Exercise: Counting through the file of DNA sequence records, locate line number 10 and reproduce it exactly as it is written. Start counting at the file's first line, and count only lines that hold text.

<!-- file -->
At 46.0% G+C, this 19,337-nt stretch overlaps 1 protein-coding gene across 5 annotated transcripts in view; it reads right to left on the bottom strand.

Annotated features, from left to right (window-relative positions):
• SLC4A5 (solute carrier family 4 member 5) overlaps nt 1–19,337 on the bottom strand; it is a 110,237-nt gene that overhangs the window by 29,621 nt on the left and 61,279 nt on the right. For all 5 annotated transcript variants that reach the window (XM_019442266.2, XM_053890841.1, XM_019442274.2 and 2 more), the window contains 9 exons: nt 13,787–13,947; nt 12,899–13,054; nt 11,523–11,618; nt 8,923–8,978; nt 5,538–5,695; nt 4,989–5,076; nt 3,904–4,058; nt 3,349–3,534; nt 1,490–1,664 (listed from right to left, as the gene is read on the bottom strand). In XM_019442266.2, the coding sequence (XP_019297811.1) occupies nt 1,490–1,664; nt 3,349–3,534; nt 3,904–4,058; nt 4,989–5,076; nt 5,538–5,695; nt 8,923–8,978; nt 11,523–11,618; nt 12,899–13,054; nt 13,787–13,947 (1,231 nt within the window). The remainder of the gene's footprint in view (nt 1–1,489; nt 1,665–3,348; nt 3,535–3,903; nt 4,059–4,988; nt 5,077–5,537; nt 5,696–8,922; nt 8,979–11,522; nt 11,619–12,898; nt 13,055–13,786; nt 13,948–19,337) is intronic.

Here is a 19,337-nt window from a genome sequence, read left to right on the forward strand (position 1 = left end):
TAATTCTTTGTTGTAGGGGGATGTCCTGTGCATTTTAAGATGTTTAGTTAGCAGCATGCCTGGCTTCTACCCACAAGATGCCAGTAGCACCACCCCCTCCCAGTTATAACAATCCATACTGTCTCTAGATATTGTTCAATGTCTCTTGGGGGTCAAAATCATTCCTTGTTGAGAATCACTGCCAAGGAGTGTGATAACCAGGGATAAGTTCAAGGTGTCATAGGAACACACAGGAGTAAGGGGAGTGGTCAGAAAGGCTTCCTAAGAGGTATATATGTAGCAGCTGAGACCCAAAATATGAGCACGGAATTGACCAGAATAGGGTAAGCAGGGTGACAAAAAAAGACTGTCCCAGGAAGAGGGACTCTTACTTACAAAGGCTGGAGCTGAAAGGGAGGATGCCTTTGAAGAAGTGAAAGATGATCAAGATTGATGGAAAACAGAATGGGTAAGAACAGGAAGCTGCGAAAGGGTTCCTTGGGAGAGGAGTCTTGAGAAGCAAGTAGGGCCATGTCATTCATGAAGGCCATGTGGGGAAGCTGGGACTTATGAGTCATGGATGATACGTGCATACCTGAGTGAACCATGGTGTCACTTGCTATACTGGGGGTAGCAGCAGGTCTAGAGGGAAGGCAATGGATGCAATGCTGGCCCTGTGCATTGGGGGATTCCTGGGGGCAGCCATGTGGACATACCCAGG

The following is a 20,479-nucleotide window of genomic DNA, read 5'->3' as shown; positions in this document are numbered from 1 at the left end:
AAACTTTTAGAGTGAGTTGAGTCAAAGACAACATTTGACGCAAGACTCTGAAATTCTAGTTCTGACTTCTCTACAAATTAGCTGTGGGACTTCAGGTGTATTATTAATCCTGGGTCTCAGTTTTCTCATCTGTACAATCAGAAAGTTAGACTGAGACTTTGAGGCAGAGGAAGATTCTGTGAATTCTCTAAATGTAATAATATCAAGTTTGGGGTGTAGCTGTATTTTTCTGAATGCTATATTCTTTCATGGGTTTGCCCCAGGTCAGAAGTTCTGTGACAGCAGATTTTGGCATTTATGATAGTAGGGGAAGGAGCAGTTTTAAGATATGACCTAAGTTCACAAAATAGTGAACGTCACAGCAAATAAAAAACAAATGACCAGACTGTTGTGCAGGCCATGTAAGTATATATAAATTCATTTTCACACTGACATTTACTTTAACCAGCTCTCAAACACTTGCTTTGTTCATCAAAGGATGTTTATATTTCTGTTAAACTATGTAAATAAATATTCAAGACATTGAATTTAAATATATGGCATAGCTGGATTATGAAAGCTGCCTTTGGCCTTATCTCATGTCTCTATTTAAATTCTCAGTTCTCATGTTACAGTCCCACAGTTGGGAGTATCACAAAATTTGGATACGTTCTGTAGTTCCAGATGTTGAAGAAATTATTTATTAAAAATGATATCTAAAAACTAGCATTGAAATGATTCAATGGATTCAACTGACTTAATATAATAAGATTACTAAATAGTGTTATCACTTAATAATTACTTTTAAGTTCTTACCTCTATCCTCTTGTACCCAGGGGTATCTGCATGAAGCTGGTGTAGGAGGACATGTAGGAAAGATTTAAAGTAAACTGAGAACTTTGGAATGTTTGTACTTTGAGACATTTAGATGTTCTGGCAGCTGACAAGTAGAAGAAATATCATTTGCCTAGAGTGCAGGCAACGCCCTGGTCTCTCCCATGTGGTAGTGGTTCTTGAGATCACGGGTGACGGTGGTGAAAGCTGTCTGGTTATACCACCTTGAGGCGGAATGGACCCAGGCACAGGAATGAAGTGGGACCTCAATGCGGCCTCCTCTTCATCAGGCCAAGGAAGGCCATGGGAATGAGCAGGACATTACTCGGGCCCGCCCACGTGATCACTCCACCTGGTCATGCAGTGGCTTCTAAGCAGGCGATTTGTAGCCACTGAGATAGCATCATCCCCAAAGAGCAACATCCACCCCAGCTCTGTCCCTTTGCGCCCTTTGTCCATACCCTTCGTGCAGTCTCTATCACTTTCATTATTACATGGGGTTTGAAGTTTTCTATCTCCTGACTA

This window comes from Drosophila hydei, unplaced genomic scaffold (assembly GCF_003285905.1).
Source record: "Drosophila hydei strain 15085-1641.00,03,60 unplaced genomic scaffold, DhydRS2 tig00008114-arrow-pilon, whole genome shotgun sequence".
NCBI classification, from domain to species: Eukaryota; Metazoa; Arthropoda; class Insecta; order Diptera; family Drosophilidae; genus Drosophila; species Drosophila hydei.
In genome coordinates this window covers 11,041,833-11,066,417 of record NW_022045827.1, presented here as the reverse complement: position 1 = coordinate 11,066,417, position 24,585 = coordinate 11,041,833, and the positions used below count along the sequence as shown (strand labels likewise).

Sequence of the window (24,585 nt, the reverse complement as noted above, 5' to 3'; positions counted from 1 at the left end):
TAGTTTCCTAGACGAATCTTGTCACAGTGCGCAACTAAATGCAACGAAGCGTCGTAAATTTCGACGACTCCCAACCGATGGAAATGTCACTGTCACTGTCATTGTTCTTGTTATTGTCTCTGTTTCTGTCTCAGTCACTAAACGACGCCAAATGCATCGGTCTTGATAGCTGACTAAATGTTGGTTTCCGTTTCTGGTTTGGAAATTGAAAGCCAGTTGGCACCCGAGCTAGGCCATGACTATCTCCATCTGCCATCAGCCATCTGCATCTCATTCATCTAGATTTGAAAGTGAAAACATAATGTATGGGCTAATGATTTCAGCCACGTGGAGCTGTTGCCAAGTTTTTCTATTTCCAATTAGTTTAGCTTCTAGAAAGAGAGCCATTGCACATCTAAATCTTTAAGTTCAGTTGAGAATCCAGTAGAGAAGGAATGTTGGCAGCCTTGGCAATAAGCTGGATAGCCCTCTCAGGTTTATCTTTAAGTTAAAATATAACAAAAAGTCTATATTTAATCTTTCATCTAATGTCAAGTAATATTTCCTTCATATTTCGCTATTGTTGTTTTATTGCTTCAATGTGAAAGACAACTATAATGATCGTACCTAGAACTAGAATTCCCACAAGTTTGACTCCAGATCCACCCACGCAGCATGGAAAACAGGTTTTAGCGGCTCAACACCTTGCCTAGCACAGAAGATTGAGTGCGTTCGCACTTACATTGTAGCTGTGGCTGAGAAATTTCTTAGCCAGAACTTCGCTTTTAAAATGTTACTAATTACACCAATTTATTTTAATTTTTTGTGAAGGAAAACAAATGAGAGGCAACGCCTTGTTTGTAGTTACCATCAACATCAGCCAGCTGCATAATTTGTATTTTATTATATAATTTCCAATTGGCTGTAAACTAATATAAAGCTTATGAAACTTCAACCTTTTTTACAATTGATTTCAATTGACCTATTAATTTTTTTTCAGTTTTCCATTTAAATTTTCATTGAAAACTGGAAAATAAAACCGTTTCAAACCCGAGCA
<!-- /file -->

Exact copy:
NCBI classification, from domain to species: Eukaryota; Metazoa; Arthropoda; class Insecta; order Diptera; family Drosophilidae; genus Drosophila; species Drosophila hydei.